Laws also deserve to be scrutinized

Just about everyone wants justice. One of the most powerful tools you and I have available to keep government honest is the jury.

Unfortunately, you can’t count on the government informing you of your power; you must usually hear of this from a libertarian activist instead.

I believe that when you are serving on a jury, it is your duty to not only judge the facts of the case (in other words, to decide if the accused person actually did what they are accused of), but also whether the law the person is accused of violating is a good law or not.

This has been the cornerstone at the foundation of the legal system America inherited, whether judges like it or not. The practice is called “jury nullification.” It’s been supported by John Adams, one of our nation’s founding fathers, and John Jay, the first chief of the U.S. Supreme Court.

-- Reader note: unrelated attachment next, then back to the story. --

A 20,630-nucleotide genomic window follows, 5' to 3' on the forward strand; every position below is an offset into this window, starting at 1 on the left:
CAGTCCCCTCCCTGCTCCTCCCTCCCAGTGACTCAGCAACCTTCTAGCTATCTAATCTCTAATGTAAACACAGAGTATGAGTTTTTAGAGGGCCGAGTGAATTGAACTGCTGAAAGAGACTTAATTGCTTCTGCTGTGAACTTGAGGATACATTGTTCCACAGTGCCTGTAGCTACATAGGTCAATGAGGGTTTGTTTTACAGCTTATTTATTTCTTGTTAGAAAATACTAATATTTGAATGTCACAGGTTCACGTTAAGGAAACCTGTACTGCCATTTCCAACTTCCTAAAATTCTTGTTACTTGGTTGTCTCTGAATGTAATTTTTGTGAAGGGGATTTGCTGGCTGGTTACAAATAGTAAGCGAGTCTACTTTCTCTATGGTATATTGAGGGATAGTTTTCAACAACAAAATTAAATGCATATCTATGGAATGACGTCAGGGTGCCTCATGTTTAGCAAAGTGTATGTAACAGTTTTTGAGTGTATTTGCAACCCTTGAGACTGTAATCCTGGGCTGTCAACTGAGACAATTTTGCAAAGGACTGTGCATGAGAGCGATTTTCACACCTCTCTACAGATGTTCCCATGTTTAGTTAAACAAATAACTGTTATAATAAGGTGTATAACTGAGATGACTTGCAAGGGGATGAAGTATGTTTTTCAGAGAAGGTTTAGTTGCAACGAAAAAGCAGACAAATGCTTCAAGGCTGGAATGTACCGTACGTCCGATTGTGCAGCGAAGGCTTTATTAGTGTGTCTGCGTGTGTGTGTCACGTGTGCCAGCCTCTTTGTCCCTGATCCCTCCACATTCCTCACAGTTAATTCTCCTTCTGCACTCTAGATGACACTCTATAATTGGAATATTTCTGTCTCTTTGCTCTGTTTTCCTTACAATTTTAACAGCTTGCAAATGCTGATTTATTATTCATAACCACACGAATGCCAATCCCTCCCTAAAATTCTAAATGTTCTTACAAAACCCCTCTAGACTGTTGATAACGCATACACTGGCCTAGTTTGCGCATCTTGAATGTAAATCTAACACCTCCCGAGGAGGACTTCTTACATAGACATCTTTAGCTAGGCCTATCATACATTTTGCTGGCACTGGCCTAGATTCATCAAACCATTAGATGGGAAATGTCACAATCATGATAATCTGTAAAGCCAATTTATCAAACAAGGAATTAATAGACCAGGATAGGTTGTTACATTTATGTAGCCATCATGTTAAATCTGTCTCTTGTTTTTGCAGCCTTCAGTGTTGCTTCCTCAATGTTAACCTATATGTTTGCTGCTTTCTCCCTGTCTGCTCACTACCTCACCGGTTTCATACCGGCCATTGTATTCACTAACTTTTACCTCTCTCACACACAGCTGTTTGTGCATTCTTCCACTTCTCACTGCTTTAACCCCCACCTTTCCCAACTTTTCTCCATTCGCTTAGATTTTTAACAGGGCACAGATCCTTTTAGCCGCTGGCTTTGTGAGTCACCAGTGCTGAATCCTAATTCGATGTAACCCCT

Adams said jury nullification is not only the juror’s right, “but his duty … to find the verdict according to his own best understanding, judgment, and conscience, though in direct opposition to the direction of the court.”

Jay said, “The jury has the right to judge both the law as well as the fact in controversy.”

One way the justice system can be used to strengthen liberty is to realize when a case does not belong in the justice system at all, and act accordingly if you are on the jury.

Today most people think of a “crime” as something the government has seen fit to forbid and punish through “laws.”

In order for real justice to be served, there needs to be a separation of court and state.